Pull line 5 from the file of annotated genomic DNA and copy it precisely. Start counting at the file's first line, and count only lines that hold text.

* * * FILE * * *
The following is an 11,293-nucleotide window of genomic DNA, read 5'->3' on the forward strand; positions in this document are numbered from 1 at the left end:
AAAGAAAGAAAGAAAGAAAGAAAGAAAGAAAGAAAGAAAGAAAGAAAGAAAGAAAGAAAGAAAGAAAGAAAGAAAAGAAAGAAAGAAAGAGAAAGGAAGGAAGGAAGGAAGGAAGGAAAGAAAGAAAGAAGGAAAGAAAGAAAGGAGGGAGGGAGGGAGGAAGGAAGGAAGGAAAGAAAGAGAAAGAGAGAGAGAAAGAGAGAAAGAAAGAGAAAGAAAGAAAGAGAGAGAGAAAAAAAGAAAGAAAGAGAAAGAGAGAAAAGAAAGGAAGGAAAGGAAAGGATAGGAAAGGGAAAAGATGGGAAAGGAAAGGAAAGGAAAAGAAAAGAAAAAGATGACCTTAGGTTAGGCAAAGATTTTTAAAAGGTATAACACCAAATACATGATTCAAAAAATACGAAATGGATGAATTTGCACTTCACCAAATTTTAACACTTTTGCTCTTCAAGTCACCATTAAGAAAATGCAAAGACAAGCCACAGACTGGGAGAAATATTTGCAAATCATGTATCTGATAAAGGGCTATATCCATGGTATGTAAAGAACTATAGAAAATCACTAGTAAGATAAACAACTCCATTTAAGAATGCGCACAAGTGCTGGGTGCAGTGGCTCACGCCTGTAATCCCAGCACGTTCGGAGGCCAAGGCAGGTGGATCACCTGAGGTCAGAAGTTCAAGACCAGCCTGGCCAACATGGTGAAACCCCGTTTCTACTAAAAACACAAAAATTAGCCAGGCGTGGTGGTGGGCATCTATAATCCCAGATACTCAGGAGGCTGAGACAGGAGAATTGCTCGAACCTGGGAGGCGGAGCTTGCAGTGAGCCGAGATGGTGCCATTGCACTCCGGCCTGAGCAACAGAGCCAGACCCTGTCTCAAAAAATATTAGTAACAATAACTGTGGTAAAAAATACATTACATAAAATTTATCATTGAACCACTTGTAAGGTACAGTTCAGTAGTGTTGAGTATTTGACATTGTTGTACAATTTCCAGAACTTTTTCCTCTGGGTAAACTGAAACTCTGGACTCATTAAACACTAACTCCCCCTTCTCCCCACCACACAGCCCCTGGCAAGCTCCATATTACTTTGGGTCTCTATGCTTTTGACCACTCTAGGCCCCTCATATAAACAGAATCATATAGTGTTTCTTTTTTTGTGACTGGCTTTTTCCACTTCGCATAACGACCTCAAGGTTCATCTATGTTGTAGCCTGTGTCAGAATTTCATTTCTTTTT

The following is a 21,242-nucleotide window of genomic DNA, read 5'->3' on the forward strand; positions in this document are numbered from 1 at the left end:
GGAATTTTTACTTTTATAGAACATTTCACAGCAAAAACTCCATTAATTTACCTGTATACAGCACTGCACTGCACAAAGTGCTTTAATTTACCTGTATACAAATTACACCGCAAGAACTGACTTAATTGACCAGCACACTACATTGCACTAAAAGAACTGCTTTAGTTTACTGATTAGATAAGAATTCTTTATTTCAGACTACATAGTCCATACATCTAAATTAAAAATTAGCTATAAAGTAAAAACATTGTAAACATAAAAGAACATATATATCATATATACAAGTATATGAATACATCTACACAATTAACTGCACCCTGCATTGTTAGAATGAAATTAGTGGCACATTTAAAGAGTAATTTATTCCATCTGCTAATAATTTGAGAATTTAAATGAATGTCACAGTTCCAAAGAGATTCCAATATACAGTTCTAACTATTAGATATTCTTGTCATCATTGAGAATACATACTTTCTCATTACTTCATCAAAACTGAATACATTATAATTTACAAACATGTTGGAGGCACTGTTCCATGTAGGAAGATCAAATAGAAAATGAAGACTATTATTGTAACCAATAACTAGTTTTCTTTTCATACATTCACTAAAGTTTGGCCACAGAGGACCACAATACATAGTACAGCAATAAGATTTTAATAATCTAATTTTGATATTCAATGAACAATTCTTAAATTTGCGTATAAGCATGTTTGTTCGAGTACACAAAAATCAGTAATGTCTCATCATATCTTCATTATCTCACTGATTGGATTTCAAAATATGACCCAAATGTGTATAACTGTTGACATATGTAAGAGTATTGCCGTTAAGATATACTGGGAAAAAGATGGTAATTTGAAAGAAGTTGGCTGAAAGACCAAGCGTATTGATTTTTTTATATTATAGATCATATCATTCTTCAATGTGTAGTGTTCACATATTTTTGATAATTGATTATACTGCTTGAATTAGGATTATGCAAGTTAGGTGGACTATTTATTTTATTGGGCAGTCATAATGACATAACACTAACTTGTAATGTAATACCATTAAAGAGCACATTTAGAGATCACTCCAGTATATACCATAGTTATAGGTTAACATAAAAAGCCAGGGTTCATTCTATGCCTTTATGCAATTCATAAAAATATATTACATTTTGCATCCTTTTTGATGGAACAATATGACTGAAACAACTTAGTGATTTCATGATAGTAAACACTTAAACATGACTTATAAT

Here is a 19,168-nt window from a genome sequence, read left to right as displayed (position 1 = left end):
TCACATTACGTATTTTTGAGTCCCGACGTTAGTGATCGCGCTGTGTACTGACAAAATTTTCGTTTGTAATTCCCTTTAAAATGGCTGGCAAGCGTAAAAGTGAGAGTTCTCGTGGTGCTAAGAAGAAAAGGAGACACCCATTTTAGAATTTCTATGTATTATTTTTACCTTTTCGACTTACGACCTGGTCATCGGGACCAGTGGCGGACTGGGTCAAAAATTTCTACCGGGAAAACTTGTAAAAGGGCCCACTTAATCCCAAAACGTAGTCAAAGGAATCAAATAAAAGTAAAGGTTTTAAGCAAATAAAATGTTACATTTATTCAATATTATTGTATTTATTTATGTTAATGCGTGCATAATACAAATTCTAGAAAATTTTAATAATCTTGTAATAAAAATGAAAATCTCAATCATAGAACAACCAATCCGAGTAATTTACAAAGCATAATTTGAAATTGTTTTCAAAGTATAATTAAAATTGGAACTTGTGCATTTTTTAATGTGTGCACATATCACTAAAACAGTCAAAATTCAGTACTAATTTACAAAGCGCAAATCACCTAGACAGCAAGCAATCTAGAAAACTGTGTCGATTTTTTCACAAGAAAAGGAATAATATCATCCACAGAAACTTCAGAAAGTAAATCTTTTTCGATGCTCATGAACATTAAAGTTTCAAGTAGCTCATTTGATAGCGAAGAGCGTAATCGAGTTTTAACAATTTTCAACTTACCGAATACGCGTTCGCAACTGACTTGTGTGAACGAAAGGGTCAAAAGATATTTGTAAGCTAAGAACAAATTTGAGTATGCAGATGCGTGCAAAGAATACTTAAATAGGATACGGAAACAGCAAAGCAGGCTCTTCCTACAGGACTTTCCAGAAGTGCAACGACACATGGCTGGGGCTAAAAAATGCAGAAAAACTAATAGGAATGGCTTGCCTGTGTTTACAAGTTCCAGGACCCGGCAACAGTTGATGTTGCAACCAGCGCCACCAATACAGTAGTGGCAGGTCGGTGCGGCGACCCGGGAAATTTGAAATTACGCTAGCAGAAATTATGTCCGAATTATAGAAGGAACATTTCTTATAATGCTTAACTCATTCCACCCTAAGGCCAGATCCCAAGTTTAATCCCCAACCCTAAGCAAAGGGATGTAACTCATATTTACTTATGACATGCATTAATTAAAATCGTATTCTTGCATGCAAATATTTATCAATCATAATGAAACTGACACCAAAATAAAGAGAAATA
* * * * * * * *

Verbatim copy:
Here is a 19,168-nt window from a genome sequence, read left to right as displayed (position 1 = left end):